My guide has been the Christian theologian Jürgen Moltmann, but he has led me back to one of his guides who has long been one of mine also, Abraham Joshua Heschel. The particular books that have offered me the Sabbath as a symbol for retirement are Moltmann’s, God in Creation, and Heschel’s volume titled, The Sabbath, specifically its prologue, “Architecture of Time.”
Moltmann has called my attention to the understanding that in the Priestly account that opens the Bible with, “In the beginning, God created the heavens and the earth,” the week of creation is not encompassed by six days of labor (God’s making of the world) culminating with the creation of humanity in God’s image and likeness but, rather, by seven days culminating with the Sabbath. The Sabbath, not humanity, is the crown of creation. In the seventh day, God is present with the created world: present in time, in being (which biblically means being with), at rest from creative work, the business of making things. It is the presence of God with us and our world that crowns the creation.
Heschel begins his Prologue:
Technical civilization is man’s conquest of space. It is a triumph frequently achieved by sacrificing an essential ingredient of existence, namely, time. In technical civilization, we expend time to gain space. To enhance our power in the world of space is our main objective. Yet to have more does mean to be more. The power we attain in the world of space terminates abruptly at the borderline of time. But time is the heart of existence.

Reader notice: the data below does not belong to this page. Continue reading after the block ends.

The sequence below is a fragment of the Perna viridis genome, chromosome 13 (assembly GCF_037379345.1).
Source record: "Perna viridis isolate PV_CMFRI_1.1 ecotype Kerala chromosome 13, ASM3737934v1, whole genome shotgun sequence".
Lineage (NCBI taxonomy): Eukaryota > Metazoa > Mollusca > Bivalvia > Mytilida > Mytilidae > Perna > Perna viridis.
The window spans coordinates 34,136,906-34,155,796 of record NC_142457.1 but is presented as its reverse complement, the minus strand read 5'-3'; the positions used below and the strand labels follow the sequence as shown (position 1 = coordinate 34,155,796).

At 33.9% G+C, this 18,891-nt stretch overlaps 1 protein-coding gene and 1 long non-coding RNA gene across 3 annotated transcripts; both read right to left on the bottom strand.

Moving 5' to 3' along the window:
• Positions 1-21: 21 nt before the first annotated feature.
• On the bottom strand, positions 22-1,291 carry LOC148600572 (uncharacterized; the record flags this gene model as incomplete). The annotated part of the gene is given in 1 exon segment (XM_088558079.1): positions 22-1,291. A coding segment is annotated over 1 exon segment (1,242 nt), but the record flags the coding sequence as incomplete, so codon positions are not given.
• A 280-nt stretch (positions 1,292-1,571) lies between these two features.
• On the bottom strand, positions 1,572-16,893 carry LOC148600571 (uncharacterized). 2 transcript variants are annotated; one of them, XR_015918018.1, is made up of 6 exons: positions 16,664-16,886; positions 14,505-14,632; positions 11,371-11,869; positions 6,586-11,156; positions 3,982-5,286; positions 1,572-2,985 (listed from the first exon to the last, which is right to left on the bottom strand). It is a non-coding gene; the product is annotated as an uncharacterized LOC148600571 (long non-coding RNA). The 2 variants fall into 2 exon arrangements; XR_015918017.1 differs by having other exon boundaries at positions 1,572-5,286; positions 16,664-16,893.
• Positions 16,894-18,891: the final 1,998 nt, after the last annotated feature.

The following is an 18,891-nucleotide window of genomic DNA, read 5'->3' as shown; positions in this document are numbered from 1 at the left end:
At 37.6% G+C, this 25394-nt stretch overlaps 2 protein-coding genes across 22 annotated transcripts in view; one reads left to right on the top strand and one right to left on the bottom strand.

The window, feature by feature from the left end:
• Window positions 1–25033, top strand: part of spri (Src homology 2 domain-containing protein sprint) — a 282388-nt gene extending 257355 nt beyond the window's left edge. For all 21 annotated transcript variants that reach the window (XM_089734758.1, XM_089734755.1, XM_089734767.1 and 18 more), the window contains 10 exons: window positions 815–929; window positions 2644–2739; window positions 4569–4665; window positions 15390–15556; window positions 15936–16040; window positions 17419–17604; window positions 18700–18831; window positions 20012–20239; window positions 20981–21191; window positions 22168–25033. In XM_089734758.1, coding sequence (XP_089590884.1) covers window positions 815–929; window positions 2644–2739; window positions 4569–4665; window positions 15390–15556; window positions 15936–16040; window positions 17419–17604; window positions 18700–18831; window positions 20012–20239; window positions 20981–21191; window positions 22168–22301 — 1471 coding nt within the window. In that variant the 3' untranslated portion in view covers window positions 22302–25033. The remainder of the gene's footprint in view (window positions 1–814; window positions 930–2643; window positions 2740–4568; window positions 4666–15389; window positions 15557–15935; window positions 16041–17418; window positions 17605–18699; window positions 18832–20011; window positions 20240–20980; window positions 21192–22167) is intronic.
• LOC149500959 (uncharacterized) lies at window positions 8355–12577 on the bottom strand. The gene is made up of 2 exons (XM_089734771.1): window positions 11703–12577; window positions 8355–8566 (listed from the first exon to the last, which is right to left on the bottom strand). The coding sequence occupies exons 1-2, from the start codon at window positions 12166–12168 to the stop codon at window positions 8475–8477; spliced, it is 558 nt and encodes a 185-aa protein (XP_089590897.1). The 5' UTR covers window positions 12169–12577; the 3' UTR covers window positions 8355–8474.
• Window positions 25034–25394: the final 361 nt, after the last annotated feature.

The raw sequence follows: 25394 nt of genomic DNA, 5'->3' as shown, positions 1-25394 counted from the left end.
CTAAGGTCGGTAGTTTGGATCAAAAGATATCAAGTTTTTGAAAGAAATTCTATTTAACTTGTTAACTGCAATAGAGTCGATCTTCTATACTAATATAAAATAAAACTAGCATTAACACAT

. . . There is a realm of time where the goal is not to have but to be, not to own but to give, not to control but to share, not to subdue but to be in accord. Life goes wrong when the control of space, the acquisition of things of space, becomes our sole concern. (page 3)
Because I have only just begun to consider this symbol for my own current living, I will not attempt to elaborate it at length here. The Sabbath is presented to us first in the Bible as God’s own day of being with the creation God has seen as “all very good.” I think, I hope, I pray, there is in retirement a restful time of being with, starting with God and extending to the people I love and reaching out into neighborhood, community, church community, world, and creation (what we call nature). I have time now to be with. I have time to live in time instead of rushing through it, spending it, measuring it, fretting over it’s passing too quickly, and trying to squeeze more busyness into it. I have time to experience life with. I have lived and worked by the clock and calendar as they measure and control the various cycles of church life and pastoral ministry, of the school year and family life, and of social life also. I have done my forty years (biblical for a long and full time) of work governed by clock and calendar, and I think I can say that mostly it was good, although I certainly have my regrets and if-only’s. Maybe now I can live in time rather than racing or being pushed through it. The race is done, but the time of restfulness need not be empty time but can be full time, maybe fuller time than I have known before.
Maybe now I can live in time rather than racing or being pushed through it.
The Sabbath of the Jews is too deep and full a well for me to claim, and certainly my retirement cannot be equated with the Sabbath, but perhaps I can accept a cup of water drawn from the well for a sojourner in the land. That cup of water comes as understanding that I am being given the gift of time, time to be with and be alive with, time to live with in time.
There is a realm of time where the goal is not to have but to be, not to own but to give, not to control but to share, not to subdue but to be in accord. ~Abraham Joshua Heschel